ST. LOUIS — “I have these balloons that I kind of want to blow up and just like have all around the house just to make it a little party,” said Victoria Smidt, a first-time home buyer. But she says she’s not getting her hopes up.
“Right now the market is ridiculous,” she said.
When it comes to real estate, there's the "seller's market," the "buyer's market," and the 2021 market, which local agents say is unlike anything they've ever seen.
“There is very, very limited inventory,” said realtor Sarah Bernard. “We've never seen it like this in St. Louis."
The simplest way to explain it? People aren't selling their homes.
That means people who want to buy have fewer homes to choose from, and it's more competitive. That can be good news for sellers who might get offers to pay in cash, buy without inspection, or go above asking price.
“With a lack of homes and still a lot of buyers, it's a bit of a feeding frenzy right now,” said Bernard.
But that also shuts out a lot of people, especially first-time homeowners.
“That's very disheartening because they have worked very hard to get these down payment and closing costs. But they're not able to pay the 10, 15, 20 and in some cases thirty thousand dollars over the asking price in this market,” said Broker Gail Brown. She worries about equity — in real estate, and communities.
“There were already disparities in the marketplace and the inability for a certain segment of the population to gain wealth. But if they're not able to take advantage of the appreciation that's happening in this market, then they will continue to be behind, will continue to lose opportunities,” she said. “I'm very concerned about that in this market.”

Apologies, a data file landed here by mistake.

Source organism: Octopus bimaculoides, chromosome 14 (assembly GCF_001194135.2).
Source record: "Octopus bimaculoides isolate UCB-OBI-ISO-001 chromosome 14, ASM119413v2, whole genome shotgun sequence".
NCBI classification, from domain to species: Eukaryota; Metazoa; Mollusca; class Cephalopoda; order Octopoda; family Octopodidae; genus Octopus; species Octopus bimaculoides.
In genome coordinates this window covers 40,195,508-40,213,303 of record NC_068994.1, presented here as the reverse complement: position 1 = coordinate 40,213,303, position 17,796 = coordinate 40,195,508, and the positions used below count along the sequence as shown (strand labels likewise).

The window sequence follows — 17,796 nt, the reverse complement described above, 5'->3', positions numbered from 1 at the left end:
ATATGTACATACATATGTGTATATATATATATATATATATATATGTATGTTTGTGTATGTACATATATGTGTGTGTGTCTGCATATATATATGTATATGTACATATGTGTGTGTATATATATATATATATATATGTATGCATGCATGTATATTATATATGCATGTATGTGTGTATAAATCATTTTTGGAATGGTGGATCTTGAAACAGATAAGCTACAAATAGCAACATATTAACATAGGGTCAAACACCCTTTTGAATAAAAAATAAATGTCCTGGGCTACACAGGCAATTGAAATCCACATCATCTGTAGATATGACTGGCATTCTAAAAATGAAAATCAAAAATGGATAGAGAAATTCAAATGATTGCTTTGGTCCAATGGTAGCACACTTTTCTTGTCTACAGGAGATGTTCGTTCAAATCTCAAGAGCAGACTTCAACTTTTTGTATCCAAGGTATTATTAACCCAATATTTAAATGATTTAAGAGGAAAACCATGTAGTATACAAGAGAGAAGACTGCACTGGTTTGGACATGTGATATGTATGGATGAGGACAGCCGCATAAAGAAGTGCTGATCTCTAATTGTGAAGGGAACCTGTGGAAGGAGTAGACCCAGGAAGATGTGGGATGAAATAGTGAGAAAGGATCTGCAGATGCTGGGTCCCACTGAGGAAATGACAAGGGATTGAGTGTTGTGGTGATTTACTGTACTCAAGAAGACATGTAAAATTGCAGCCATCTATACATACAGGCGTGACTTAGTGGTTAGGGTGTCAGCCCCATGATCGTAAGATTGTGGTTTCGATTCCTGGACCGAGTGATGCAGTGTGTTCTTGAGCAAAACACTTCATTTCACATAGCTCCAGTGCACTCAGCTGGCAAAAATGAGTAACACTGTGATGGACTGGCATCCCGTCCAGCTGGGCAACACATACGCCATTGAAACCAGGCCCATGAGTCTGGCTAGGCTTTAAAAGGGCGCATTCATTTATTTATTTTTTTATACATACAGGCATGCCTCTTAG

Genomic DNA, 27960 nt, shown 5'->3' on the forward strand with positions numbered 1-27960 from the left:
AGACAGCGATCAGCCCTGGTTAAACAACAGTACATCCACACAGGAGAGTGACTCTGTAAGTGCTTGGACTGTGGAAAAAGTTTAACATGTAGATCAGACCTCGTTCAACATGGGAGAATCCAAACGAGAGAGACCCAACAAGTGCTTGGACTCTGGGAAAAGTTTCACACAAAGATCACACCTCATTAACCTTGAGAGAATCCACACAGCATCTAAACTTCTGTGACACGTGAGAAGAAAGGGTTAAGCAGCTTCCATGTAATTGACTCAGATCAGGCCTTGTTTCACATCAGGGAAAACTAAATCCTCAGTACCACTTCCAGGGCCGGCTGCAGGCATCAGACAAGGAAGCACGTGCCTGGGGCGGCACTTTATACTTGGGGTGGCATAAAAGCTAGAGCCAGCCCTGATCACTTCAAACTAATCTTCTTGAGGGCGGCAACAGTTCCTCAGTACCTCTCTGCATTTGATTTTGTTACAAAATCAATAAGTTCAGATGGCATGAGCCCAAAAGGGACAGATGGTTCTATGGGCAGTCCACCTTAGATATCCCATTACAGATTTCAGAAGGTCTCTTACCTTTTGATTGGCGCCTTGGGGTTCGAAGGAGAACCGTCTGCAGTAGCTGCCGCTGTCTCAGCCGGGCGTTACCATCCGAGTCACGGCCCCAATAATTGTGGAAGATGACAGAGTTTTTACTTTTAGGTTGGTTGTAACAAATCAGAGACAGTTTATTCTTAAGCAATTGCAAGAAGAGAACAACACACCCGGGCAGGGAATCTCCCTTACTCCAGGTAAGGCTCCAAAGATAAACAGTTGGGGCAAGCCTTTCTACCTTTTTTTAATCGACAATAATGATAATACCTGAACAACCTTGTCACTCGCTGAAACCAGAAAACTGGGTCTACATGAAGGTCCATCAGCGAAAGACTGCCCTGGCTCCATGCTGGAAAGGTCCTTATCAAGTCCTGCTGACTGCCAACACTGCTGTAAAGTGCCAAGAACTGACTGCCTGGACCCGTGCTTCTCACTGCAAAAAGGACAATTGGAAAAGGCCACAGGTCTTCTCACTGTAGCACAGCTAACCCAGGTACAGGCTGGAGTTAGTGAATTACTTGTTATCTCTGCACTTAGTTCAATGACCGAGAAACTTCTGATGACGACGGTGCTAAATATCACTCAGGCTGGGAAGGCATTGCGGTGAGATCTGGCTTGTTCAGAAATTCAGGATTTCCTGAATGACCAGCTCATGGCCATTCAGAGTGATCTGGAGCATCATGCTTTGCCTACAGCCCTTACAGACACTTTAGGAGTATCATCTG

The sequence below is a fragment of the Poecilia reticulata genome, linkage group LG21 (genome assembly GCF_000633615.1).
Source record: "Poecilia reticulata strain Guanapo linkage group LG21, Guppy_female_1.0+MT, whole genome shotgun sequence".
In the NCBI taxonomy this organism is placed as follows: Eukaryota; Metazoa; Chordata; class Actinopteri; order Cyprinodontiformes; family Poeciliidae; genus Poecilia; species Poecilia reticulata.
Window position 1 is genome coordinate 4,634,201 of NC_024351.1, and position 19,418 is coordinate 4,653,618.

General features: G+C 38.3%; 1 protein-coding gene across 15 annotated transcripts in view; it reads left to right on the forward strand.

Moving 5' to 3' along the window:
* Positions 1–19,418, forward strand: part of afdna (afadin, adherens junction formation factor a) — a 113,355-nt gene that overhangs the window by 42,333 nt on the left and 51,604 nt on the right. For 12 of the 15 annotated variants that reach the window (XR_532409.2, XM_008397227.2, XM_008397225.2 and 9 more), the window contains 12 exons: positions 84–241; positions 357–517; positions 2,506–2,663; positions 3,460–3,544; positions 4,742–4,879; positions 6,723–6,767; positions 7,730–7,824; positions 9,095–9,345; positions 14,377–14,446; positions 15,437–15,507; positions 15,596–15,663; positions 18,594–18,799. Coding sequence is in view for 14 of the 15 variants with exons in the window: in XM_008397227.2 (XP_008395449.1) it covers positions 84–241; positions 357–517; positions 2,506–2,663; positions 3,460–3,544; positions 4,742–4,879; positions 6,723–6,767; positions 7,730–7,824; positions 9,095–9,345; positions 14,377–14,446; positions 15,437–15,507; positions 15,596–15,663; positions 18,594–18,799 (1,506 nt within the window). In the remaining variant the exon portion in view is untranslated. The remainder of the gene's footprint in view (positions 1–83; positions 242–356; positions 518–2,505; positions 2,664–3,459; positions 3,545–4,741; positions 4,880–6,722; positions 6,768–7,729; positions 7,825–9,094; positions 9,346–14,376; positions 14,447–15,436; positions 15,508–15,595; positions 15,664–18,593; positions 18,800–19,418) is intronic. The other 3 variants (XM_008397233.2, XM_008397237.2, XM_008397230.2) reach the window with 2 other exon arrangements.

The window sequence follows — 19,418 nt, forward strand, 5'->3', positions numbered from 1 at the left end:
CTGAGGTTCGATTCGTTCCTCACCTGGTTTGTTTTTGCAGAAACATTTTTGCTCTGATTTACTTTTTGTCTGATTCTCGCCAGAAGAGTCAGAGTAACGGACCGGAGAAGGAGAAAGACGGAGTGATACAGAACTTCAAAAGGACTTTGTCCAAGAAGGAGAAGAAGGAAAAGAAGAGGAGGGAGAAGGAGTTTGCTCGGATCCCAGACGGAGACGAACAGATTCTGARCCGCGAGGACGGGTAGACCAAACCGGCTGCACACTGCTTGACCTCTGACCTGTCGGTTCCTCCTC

It's not all good news for sellers, either. Many aren’t able to find a place to go once they do sell, exacerbated by a shortage in rental home availability.
"People are doing Airbnb, long term resident hotels so there's different options like that so sellers have to be prepared for possibly not having that next home right away,” said Bernard.
That’s also why many people are choosing not to sell right now—thus, the cycle continues.
"One of the great things about St. Louis and about the region that people always spoke to is our affordable housing market," said Brown. "Well, if we continue to push the market and push market values, then that's not going to be a distinction that we're going to be known for."
Again, homeowners aren't the only ones impacted.
"And rent amounts are increasing," said Brown. "So you're spending your dollars on an annual basis on rent that you'll never be able to recoup just because you can't enter into the market at this time."
Realtors advise anyone considering selling to price realistically and be prepared to consider creative offers.
Buyers should have finances in order, consider homes listed well below what they could pay, be patient, then be prepared to act quickly.
"They may only have one opportunity to view that home before they write that offer so they just have to be ready,” said Bernard.
After several losing offers, Smidt wrote a letter to the seller of her dream home.
“I got super lucky with the fact that the owner connected with [it],” she said.
Now she's under contract---but still not blowing up the balloons.
“I'm really, really hoping everything works out,” she said. “But you can't get too attached until the deal is done and you're actually closed.”